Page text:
Lockwood and Patchett both had singular visions for their own lives. Both knew from an early age that they wanted to be writers, and both set about it with a singular focus. Where Patchett’s path took her through college and the Iowa Writer’s Workshop, Lockwood didn’t ever get a degree. Both, however, knew exactly what they wanted to be doing. In one of my favorite essays from These Precious Days, Patchett talks about how one of the formative figures of her childhood that taught her to be a writer was Snoopy from the Peanuts comics: "Snoopy didn't just write his novels, he tried to get them published. In those dark days before electronic submissions, he taught me what it would mean to stand in front of a mailbox, waiting to hear from an editor. He taught me—I cannot emphasize this enough—that I would fail." Patchett pieced together a living and, predictably, her own father’s approval came when she got very rich from the sales of her fourth novel, Bel Canto. Lockwood had a similar view on prosperity (happily shared with her husband:) “My flaming certainty that I was born to write books dovetailed so neatly with Jason’s belief that he was destined to be a sort of Leonard Woolf figure, helping to usher female thinking into the world, that mostly we accepted our pinched circumstances as foreordained.”
That kind of certainty has a lot to teach the writer, I think—beyond the art of it, writing is at least a little bit about stamina, sitting down as often as one can and Doing The Thing at the keyboard or notebook or whatever. Patchett even draws lessons on certainty and perseverance from Snoopy’s other hobbies of tennis and pretending to fight the Red Baron: “It wasn't as if he'd won all those tennis matches. The Sopwith Camel was regularly riddled with bullet holes He was willing to lose, even in the stories he imagined for himself. He lost, and he continued to be cool, which is to say, he was still himself in the face of both failure and success." She calls it “knowing how to love your job,” which is something a lot of us could stand to learn (I am talking of course about myself!)
Beyond lessons about the writing life from Snoopy and the married life from the essay about flying planes whose title I can’t remember, much of These Precious Days is given over to contemplation of grief—grief that’s happening now, as in the title essay and its followup, and grief that hasn’t happened yet, as in “How To Practice.” This essay is about the emotionally complicated matter of getting your house in order to prepare for your own death—who wants to leave their children/descendants/executors with all that stuff to get rid of, without knowing what of it was important? As she and her husband start the process, Patchett is dismayed by some of her possessions: “I had miscalculated the tools of adulthood when I was young, or I had miscalculated the kind of adult I would be. I had taken my cues from Edith Wharton novels and Merchant Ivory films.” She calls the journey away from the “shiny trinkets” towards thinking about “what was coming and the beauty that was here now” the process of “digging out.”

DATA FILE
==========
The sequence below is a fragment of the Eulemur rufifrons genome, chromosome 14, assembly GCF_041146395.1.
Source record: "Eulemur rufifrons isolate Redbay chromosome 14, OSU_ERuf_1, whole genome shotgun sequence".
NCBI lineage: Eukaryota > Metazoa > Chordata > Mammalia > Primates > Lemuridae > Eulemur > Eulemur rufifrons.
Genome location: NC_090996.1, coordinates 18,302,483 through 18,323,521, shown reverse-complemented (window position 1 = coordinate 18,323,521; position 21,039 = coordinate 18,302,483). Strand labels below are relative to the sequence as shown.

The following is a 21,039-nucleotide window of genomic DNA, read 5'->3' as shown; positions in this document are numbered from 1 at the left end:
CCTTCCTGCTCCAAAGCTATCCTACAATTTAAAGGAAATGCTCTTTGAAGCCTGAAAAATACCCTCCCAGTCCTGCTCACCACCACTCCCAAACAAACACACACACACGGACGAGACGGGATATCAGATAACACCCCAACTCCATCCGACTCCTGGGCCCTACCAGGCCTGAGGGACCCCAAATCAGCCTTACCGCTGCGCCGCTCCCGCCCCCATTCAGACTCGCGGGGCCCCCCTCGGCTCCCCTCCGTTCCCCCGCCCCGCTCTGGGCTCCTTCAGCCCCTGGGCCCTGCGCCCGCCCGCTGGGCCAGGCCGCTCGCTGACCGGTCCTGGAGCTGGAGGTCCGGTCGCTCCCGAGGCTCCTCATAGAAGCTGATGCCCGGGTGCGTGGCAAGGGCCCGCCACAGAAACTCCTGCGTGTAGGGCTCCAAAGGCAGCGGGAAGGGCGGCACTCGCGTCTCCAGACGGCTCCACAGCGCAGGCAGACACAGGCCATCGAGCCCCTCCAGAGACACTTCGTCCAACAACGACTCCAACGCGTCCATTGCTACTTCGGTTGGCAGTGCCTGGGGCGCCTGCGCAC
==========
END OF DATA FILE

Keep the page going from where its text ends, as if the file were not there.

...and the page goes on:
No One Is Talking About This is a similar “digging out” journey of winnowing, from what is not important to what is. In it, the unnamed narrator (a woman with a successful memoir who has become famous for a tweet, a fictionalized version of Lockwood herself) goes from being obsessed with the internet (“the portal”) to letting that obsession fall away as she contemplates the vast chasm of grief caused by her sister’s pregnancy, when the baby is diagnosed with Proteus syndrome in-utero. The narrator moves in with her sister and lives with her as the baby miraculously lives after birth and keeps living for a further miraculous six months. The narrator is incredulous and awestruck by her sister’s seemingly endless well of strength: “To watch her sister was not like watching a saint; it was like watching the clear flowing stream the saint was filled with, water that talked, laughed, carried, lifted, and never once uttered an impatient sound. “How?” she asked her sister once, and her sister stared at her like water and said, “Perfect happiness.”
In the essay “The Worthless Servant,” Patchett has a similar moment with a priest in Nashville doing heroic outreach work in vulnerable communities: "You are four days sober and I love you. You're about to get in your BMW and I love you. You are not my problem to solve but my brother to love, all of you. We want to get close [to the priest] so we can convince ourselves that he is made of some rare and superior material that hasn't been given to us, but it isn't true. Calling him a saint is just a way of letting ourselves off the hook.”